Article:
What’s a prose poem? It’s a question we were asking fifteen years ago and still wonder about today, even though we all agree the form has been around long enough for some of our favorite writers to master it. Of all literary forms, the prose poem might be the most slippery to define. In fact, many of us think about it in terms of what it isn’t: the prose poem is too lacking in poetic structure to be a conventional poem, and yet too attentive to its own rhythm and sound to be treated as pure prose. This classification has certainly generated some animated discussion from the literary world, from critics and scholars to the writers themselves, including a legendary 2001 piece by a particularly opinionated reviewer, an author whom we revere and celebrate for . . . well, not prose poems.
But most lovers of the form have realized that the problem with defining it isn’t a problem at all, but its best feature. The prose poem is elastic, and the gap it occupies between two established genres has become a space for some of the most memorable experimentation in contemporary literature. It can be the form for writers with great ideas that don’t fit formal convention, or the tool we use to stretch the borders of genre. It can be whatever it wants. And so the conversation over the nature of the prose poem carries on, and thankfully, so will the pieces themselves. With any luck, the “form” will continue to be as hard to describe as it was around the turn of the century. Perhaps the best we’ll ever do in tacking it down is with the same phrase the United States Supreme Court famously used to define pornography: “I know it when I see it.”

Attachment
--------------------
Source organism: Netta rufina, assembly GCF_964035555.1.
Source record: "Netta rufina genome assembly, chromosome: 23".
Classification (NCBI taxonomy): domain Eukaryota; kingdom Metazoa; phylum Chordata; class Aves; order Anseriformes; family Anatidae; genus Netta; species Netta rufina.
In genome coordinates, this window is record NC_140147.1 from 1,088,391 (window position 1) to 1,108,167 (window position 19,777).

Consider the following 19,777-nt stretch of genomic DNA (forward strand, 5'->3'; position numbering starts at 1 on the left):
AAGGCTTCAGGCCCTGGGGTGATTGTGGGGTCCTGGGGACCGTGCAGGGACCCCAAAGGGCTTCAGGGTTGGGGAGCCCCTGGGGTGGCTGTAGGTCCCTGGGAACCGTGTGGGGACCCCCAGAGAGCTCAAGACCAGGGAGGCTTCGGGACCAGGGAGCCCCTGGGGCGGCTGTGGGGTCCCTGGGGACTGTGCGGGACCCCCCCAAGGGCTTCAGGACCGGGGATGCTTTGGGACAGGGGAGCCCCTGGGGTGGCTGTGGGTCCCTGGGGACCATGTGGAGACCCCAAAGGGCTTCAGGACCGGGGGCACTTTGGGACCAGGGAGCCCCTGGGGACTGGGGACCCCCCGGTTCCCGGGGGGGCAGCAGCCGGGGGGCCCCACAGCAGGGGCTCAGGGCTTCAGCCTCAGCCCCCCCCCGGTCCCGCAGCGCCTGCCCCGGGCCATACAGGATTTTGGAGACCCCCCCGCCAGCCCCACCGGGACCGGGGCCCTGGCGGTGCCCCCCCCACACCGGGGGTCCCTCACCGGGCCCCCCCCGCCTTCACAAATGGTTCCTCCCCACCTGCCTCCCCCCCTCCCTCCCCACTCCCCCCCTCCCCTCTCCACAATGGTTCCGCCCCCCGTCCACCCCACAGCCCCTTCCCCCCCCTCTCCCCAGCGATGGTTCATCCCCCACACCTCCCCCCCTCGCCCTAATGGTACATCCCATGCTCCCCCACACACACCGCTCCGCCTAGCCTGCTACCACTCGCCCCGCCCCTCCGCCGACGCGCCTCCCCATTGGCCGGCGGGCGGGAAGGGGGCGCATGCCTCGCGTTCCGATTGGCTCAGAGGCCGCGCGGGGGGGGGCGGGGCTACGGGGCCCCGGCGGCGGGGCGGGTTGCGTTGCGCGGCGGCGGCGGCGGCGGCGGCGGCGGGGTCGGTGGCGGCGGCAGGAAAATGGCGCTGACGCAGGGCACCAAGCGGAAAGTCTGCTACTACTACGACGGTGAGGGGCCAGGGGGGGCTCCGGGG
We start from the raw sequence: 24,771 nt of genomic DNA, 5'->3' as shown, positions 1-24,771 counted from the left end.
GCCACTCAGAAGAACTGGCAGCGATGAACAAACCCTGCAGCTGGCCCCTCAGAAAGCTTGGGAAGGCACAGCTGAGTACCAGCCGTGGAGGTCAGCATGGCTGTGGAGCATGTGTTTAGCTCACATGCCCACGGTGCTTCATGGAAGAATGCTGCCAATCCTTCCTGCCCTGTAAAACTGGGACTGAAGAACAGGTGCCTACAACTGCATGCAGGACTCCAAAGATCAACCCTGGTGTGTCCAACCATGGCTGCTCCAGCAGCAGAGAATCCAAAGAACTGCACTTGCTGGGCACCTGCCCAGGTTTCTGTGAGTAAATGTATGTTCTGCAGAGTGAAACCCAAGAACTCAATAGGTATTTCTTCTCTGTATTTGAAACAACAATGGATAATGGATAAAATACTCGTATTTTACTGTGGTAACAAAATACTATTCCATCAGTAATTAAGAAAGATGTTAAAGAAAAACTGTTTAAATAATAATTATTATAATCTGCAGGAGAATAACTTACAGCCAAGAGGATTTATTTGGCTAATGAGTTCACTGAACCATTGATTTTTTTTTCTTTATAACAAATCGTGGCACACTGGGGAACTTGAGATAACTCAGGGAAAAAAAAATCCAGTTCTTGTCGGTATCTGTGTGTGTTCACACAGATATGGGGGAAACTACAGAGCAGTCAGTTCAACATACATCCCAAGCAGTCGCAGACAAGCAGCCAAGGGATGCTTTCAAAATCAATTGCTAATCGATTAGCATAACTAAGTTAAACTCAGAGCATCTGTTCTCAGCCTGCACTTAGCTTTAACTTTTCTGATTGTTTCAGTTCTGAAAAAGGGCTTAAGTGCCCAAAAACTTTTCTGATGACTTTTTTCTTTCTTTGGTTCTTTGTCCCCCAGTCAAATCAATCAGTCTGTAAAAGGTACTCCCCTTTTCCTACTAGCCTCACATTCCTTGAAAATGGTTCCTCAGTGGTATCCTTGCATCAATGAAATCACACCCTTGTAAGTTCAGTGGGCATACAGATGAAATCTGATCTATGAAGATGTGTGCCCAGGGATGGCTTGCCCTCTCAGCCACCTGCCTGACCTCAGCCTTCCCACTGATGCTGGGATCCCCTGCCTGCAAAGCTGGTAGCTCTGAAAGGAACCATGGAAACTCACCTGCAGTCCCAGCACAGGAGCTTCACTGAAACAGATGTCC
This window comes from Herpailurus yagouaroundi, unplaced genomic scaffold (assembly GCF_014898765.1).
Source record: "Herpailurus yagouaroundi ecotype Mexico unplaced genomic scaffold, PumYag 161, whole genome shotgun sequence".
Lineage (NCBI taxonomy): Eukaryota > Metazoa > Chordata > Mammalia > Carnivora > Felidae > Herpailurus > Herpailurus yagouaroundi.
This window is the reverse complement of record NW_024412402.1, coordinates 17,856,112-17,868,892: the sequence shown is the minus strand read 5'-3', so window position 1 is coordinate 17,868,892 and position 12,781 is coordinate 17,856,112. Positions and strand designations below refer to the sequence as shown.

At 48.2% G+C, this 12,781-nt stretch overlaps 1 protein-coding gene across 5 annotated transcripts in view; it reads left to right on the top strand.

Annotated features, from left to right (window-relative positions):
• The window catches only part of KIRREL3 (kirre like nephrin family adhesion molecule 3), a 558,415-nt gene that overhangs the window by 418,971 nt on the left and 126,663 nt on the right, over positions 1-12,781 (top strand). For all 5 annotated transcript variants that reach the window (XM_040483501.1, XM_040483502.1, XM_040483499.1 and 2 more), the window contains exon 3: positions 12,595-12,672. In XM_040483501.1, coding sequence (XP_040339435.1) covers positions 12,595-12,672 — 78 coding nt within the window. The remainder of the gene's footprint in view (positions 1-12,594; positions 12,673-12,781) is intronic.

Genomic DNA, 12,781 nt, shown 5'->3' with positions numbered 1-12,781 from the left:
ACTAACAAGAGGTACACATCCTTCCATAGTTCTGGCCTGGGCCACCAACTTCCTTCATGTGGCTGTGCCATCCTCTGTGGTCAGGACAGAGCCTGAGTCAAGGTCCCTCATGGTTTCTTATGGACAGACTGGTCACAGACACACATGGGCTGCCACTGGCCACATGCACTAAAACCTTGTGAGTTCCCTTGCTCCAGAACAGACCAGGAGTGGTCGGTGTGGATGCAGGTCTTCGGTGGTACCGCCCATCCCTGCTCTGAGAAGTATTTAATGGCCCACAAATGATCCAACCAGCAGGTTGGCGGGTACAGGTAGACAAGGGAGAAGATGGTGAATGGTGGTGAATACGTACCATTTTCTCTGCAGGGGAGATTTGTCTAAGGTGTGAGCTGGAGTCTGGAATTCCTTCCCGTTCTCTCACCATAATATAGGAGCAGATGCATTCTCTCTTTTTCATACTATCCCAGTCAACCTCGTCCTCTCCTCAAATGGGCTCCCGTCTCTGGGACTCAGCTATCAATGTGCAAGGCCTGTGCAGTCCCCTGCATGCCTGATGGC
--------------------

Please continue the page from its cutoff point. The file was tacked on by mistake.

Rain Taxi’s best pieces on the prose poem from 2001:
“The Indexical Book Review” by David Foster Wallace
Spring 2001, Print
In reviewing The Best of the Prose Poem, Wallace gives us highly memorable commentary on the prose poem by creating a transgeneric form of his own.
“Language as Felt: An Interview with Alice Fulton”
Summer 2001, Print
MacArthur Fellowship-winning poet Alice Fulton discusses turning “plainstyle” into poetry.
“On the Street Where You Live: An Interview with James Tate”
Fall 2001, Print
The inimitable James Tate talks about narrative, poetry, and ending up somewhere in between.